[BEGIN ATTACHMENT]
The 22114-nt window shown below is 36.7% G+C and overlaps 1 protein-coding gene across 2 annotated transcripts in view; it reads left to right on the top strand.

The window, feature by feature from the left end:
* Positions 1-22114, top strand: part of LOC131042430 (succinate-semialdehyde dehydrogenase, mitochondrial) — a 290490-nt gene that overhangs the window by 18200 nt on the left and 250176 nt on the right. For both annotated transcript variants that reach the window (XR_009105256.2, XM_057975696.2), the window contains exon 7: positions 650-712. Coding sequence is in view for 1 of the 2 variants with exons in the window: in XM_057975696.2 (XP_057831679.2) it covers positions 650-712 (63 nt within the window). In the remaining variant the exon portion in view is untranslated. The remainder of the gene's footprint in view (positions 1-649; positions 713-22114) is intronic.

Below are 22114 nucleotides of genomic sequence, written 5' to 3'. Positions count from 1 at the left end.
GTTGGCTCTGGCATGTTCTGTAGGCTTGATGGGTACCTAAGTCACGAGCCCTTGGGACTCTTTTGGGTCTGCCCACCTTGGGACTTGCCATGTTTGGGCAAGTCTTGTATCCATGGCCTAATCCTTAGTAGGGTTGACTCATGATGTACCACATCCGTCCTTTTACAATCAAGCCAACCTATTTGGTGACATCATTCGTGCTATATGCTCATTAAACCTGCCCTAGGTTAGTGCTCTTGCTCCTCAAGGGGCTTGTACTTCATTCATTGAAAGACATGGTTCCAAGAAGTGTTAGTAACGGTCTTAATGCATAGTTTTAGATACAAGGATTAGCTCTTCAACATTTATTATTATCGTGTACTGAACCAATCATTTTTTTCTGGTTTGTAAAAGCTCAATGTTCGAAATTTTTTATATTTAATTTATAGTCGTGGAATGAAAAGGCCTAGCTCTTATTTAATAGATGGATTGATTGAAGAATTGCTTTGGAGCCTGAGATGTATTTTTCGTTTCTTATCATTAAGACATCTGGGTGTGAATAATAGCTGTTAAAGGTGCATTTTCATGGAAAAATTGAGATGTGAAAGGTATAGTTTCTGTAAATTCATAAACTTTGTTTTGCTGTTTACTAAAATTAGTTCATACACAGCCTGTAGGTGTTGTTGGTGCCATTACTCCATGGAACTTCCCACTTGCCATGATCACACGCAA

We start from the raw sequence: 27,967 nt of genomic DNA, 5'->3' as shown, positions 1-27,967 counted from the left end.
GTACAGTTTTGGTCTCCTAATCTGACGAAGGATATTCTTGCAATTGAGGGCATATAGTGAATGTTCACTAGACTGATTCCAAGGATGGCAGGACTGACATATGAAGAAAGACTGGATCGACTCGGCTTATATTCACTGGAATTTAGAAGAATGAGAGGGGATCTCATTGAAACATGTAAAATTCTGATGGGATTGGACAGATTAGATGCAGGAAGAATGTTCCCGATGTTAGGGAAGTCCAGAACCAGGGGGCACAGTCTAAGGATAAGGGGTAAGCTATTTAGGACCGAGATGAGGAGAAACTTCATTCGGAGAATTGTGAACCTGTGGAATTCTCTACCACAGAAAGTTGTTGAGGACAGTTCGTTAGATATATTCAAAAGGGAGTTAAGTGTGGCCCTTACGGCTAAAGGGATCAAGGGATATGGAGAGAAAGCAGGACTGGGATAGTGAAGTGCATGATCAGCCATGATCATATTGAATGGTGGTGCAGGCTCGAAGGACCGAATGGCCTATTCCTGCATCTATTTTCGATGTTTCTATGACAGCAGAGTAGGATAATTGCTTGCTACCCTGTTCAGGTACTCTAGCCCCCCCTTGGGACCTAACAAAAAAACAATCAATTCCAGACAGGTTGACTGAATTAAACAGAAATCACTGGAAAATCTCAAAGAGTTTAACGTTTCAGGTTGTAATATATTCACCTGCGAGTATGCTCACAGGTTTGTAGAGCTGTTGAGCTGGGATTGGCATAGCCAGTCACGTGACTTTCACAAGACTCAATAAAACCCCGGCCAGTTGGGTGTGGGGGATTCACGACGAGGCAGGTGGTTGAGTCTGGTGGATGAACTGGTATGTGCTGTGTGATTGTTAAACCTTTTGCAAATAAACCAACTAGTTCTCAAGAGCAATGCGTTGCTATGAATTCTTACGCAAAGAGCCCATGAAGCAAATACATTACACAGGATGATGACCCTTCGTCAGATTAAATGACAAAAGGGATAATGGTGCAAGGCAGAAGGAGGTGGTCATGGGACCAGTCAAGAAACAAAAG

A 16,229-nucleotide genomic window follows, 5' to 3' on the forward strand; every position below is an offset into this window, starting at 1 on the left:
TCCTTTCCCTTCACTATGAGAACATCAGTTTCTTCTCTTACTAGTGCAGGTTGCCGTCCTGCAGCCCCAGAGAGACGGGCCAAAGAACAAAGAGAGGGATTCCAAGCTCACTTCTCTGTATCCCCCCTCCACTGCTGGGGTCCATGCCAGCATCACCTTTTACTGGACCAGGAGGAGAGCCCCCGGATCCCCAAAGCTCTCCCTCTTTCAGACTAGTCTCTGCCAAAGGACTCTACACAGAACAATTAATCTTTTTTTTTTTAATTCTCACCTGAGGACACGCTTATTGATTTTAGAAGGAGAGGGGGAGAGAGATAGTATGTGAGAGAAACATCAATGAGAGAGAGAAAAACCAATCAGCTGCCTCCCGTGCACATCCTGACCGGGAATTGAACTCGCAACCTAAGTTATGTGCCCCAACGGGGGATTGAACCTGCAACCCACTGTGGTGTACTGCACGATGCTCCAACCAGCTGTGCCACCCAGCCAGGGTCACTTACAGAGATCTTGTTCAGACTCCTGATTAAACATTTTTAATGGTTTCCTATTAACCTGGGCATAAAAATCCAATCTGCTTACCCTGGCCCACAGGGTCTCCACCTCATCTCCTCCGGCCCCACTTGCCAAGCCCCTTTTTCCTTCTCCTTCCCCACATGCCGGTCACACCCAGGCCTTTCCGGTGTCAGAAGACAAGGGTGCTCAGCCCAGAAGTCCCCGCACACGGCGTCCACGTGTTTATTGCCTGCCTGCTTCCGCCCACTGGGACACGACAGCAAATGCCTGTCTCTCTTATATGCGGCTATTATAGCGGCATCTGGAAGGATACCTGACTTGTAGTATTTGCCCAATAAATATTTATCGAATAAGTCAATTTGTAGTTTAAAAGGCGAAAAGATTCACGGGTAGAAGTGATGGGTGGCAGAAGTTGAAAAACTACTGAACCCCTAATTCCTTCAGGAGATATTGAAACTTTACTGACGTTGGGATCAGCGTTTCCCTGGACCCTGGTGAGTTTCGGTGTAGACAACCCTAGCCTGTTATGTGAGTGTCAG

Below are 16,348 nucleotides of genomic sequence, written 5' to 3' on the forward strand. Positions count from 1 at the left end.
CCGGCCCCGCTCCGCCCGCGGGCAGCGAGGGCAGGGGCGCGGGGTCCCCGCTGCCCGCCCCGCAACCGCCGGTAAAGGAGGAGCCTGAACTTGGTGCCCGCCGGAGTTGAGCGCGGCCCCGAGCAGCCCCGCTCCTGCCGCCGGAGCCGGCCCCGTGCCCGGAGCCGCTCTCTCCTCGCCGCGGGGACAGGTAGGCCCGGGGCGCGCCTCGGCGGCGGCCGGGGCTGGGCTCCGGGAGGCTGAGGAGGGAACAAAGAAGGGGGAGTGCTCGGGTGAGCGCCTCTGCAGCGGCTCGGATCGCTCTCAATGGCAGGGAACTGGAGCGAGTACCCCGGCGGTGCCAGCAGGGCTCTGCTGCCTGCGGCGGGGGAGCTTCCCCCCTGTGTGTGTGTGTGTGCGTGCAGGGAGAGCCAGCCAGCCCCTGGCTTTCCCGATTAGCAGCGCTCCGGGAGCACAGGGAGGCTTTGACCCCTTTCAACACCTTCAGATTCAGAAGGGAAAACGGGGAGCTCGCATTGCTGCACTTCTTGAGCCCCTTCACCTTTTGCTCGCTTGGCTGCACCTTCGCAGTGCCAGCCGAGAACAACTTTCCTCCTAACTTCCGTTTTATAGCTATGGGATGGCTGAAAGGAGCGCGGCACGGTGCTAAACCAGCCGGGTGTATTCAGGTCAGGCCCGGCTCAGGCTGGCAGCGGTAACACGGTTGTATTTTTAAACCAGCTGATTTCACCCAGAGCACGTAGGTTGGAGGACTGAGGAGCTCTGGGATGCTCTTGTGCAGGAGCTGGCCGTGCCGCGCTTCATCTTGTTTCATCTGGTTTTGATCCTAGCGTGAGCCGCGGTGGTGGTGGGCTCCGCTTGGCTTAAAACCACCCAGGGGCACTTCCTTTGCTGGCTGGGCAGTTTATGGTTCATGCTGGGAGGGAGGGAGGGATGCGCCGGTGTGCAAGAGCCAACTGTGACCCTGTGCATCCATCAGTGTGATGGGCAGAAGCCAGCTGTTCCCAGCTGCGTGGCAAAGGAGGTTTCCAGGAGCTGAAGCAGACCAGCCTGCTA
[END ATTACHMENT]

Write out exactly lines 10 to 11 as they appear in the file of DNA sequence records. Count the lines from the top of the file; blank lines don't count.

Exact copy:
Below are 16,348 nucleotides of genomic sequence, written 5' to 3' on the forward strand. Positions count from 1 at the left end.
CCGGCCCCGCTCCGCCCGCGGGCAGCGAGGGCAGGGGCGCGGGGTCCCCGCTGCCCGCCCCGCAACCGCCGGTAAAGGAGGAGCCTGAACTTGGTGCCCGCCGGAGTTGAGCGCGGCCCCGAGCAGCCCCGCTCCTGCCGCCGGAGCCGGCCCCGTGCCCGGAGCCGCTCTCTCCTCGCCGCGGGGACAGGTAGGCCCGGGGCGCGCCTCGGCGGCGGCCGGGGCTGGGCTCCGGGAGGCTGAGGAGGGAACAAAGAAGGGGGAGTGCTCGGGTGAGCGCCTCTGCAGCGGCTCGGATCGCTCTCAATGGCAGGGAACTGGAGCGAGTACCCCGGCGGTGCCAGCAGGGCTCTGCTGCCTGCGGCGGGGGAGCTTCCCCCCTGTGTGTGTGTGTGTGCGTGCAGGGAGAGCCAGCCAGCCCCTGGCTTTCCCGATTAGCAGCGCTCCGGGAGCACAGGGAGGCTTTGACCCCTTTCAACACCTTCAGATTCAGAAGGGAAAACGGGGAGCTCGCATTGCTGCACTTCTTGAGCCCCTTCACCTTTTGCTCGCTTGGCTGCACCTTCGCAGTGCCAGCCGAGAACAACTTTCCTCCTAACTTCCGTTTTATAGCTATGGGATGGCTGAAAGGAGCGCGGCACGGTGCTAAACCAGCCGGGTGTATTCAGGTCAGGCCCGGCTCAGGCTGGCAGCGGTAACACGGTTGTATTTTTAAACCAGCTGATTTCACCCAGAGCACGTAGGTTGGAGGACTGAGGAGCTCTGGGATGCTCTTGTGCAGGAGCTGGCCGTGCCGCGCTTCATCTTGTTTCATCTGGTTTTGATCCTAGCGTGAGCCGCGGTGGTGGTGGGCTCCGCTTGGCTTAAAACCACCCAGGGGCACTTCCTTTGCTGGCTGGGCAGTTTATGGTTCATGCTGGGAGGGAGGGAGGGATGCGCCGGTGTGCAAGAGCCAACTGTGACCCTGTGCATCCATCAGTGTGATGGGCAGAAGCCAGCTGTTCCCAGCTGCGTGGCAAAGGAGGTTTCCAGGAGCTGAAGCAGACCAGCCTGCTA